The right direction, finally: Why the Motor Vehicle Amendment Bill is truly a historic turn
The Bill is a huge victory for every road safety activist in the country. It is also a significant help for every road accident victim. It will act as a deterrent and reduce accidents.
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For the last three years, the government has assiduously battled myriad opposition to the landmark Motor Vehicle Amendment Act, with the Union Minister for Road Transport & Highways, Nitin Gadkari, virtually cajoling stakeholders to support this Bill in human interest. As someone who has worked closely on road safety, I have been privy to this opposition, ranging from the penalties being too harsh to the states’ powers being diluted.
The fact was that the rampant corruption in RTO offices invariably enjoyed a political nexus — a nexus cultivated over the years by the Congress culture. And that explains why even after the suggestions of many state governments were incorporated and the views of the Parliamentary panel were also weaved in, the Bill could not get the nod from the Rajya Sabha, where the government didn’t have majority.
It was an easy option for the government to just let go — after all, reducing road accident fatalities can never really dictate political discourse. This is where the character of the government truly stood out. It never gave up — rather, it stuck to its commitment with even greater determination.
Driving change: Nitin Gadkari pushed hard for the passage of the Motor Vehicle Amendment Bill. (Photo: ANI)
Now, the passage of the Bill in the Rajya Sabha marks a victory for every road safety activist in the country. It marks a historic moment in India’s public transport discourse and it is bound to make Indians more responsible road users in the years to come.
As most of us are aware, road safety is a function of 5 Es — education (awareness), enactment, enforcement, engineering and emergency care.
While most of the buzz around this enactment has revolved around the higher penalties that will come into force now, the fact is that this Bill is unique because of its all-pervasive nature.
In a first, the Centre will develop a system for cashless treatment of road accident victims during the golden hour — which is the time period lasting one hour after a traumatic injury during which there is the highest likelihood of preventing death by providing medical care. Besides, citizens who come forward and rescue accident victims will not be harassed, as already specified by the SC guidelines on good Samaritans.
This will boost the emergency care component, which is critical in preventing fatality.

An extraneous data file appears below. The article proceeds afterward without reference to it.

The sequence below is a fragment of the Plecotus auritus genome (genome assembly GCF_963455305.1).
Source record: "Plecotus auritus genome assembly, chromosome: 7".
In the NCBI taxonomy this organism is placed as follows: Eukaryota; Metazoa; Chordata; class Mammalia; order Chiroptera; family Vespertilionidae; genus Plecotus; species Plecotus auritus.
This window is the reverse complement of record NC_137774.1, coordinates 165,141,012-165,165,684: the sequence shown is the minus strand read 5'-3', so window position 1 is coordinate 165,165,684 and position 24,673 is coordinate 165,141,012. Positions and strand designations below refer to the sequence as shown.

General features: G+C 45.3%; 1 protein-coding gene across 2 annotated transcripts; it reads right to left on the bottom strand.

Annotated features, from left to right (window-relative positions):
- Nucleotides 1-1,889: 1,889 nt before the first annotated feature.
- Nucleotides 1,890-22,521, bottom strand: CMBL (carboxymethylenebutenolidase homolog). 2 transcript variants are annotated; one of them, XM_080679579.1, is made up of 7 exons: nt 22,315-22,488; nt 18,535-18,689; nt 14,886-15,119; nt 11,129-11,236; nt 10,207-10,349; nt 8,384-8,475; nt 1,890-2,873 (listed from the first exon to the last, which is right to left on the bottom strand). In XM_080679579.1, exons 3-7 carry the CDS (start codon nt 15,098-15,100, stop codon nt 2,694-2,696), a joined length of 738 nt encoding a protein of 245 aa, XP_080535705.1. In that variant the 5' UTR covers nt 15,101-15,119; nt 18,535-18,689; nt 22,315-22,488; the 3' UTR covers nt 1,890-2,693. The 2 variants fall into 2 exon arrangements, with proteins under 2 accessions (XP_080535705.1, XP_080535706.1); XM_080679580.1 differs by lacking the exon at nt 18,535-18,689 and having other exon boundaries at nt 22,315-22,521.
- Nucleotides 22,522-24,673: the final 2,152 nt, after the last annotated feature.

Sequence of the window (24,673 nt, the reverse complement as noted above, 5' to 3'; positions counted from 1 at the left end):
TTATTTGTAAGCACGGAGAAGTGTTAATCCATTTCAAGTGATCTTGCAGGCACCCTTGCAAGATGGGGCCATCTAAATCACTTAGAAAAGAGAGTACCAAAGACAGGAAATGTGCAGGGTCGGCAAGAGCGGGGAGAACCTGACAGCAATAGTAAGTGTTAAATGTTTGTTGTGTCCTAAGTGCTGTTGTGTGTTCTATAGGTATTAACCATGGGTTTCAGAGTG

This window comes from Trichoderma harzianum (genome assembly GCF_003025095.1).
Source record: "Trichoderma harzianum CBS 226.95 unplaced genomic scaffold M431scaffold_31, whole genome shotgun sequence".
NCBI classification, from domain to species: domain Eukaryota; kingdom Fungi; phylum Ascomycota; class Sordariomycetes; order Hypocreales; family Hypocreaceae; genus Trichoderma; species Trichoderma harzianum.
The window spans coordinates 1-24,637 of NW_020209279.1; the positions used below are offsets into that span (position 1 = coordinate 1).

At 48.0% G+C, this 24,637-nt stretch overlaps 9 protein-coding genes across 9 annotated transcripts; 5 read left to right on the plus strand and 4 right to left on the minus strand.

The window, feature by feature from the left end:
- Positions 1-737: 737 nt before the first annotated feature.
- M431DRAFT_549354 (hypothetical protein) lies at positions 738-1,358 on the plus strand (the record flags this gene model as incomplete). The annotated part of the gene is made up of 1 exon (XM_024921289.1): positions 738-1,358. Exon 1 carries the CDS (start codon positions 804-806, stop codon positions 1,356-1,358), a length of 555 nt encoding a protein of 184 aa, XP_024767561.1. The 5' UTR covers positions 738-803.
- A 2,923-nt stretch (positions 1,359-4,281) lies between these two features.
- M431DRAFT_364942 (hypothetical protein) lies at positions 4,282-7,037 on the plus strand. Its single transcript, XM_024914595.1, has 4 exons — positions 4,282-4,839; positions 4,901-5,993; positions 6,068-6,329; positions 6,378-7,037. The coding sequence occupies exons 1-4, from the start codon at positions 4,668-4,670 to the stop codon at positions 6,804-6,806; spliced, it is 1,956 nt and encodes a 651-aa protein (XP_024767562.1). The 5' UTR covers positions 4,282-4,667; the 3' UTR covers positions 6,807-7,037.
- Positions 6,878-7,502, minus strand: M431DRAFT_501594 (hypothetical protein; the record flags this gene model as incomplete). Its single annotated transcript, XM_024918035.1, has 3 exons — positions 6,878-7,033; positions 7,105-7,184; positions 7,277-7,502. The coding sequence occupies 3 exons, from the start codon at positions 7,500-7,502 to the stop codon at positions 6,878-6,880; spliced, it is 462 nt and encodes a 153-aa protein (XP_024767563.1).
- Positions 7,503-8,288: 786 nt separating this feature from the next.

Crucial help: The Bill ensures cashless treatment for road accident victims in the golden hour after a severe injury. (Photo: ANI)
Secondly, as we are all aware, obtaining driving licenses illegally has been a huge problem in our country over the decades. It is estimated that around 30% of the driving licenses are illegally acquired. This Bill addresses this scourge as well.
Obtaining a driving licence (DL) will now get tougher if one doesn’t have adequate skills as the driving test will become technology-driven, reducing human interface to curb corruption. Currently, license testing is manual and untrained people also get licences.
The proposed changes in the Act gives power to the Centre to make rules for the authority that issues licences. A national register of driving licences will be created that will comprise licence data from across the country to make transfer of vehicles across states easier and weed out fake DLs. Most importantly, the amendment makes Aadhaar mandatory for obtaining a driving licence and for vehicle registration.
Thirdly, the government will now have the power to regulate taxi aggregators such as Ola and Uber.
Till now, the law did not recognise cab aggregators. By incorporating the word ‘aggregators’ in the Act, the Centre will have the power to frame guidelines for these companies and make them more compliant.
A new meter: For the first time, the govt will be able to regulate taxi operators like Ola and Uber. (Photo: India Today)
Moreover, for the first time, an automobile manufacturer will have to recall motor vehicles in case of a defect that causes damage to the environment — also, road contractors will need to be careful as they can be penalised heavily for faulty road designs.
In another unprecedented move, in the case of traffic violations by juveniles, the guardians or owner of the vehicle would be held responsible unless they prove the offence was committed without their knowledge or they tried to prevent it. The registration of the motor vehicle in question will be cancelled. Moreover, the juvenile will be tried under the Juvenile Justice Act.
Finally, the most obvious immediate deterrent to rash driving is heavier penalties. Whether it is for drunken driving, rash driving, driving without seat belts or over-speeding, the penalties have been increased manifold. As someone who has witnessed the fall in drunken driving cases in Mumbai over the years due to heavy surveillance and penalties, I am sure that increased penalties will have an immediate impact.
Since transport is in the Concurrent List, there will be a crucial onus upon states to ensure that they adopt all provisions of the Motor Vehicle Amendment Bill.
On an issue that involves the life and well-being of nearly five lakh people in the employable age group every year, room for any compromise should not exist.
The Motor Vehicle Amandment Bill is a critical catalyst in the government’s mission to reduce road accident fatalities in the country by 50%.